Environmental monitoring software is an indispensable tool that helps collections care professionals to track and manage the environmental conditions of their collections. When monitoring a collections environment, you will need to keep an eye on temperature, relative humidity, dew point, and even light. You could certainly import your data logger tables out to Excel and start building your own graphs there, but this could take you a long time – and unless you (or your colleague) take the time to build some bespoke nifty macros to create automatic reports, you would still have to make those separately in the end.
By using environmental monitoring software, you will be able not just to collect and store data from your loggers, but it will also allow you to automatically visualize and analyze data from various sensors and devices and use this information to make informed decisions about the best conservation strategies for your collections.
What is environmental monitoring software?
Without getting technical, we can say that environmental monitoring software is a program or application that will help you visualize and monitor the environmental conditions your data loggers are reading. Depending on your brand of software, it will either be installed on your computer or work from a browser or even a mobile app. Generally speaking, the software you use will be tied to the sensors you bought, although many software packages today will allow you to manually upload data from data loggers from other brands.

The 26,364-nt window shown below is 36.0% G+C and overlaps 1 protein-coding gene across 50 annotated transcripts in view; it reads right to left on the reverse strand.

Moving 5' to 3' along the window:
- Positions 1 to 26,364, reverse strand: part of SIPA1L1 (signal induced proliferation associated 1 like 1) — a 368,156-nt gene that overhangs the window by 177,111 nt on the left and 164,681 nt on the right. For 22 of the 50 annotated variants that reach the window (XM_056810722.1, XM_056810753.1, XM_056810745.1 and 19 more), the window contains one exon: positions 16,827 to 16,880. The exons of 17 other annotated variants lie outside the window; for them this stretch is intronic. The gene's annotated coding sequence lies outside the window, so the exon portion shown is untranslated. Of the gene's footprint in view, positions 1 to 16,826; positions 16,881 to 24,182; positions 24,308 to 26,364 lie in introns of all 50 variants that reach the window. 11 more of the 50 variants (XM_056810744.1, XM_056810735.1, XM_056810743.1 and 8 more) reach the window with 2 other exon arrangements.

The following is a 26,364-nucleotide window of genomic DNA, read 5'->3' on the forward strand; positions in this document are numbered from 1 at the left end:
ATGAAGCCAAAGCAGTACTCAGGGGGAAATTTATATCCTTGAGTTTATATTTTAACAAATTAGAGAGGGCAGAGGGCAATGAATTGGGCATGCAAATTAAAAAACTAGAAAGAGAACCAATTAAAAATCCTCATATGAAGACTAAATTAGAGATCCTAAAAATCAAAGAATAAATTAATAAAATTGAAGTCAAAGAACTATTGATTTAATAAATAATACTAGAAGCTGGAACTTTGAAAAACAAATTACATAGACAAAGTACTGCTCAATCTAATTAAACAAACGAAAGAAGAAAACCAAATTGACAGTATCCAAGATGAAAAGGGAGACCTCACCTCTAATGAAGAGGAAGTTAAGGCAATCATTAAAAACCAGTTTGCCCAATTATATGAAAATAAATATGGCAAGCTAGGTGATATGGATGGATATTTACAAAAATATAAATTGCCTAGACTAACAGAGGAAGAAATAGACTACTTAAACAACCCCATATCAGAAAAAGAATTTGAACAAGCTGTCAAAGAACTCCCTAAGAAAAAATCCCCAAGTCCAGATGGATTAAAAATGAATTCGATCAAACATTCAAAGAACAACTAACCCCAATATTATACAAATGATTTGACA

If you would like more information about specific brands of environmental monitoring software, check out our article on Data Logger Software Options For Collections Care where we go over the most common brands of software you can find in the heritage field.
What will environmental monitoring software do?
The capabilities of your software will be entirely dependent on the brand you choose. Be aware that different brands of data loggers currently used in the heritage industry may have been originally designed and are, in fact, intended for other fields (many of them for pharmaceutical uses) – so their software applications will be aimed at these particular use cases. Still, they have been very useful for our general purposes, so what will software do?
- Collect and compile data from various sensors and devices, such as thermohygrometers, data loggers, light meters, UV meters, pollutant monitors, etc.
- For wireless options, it will store data in a secure database or cloud service.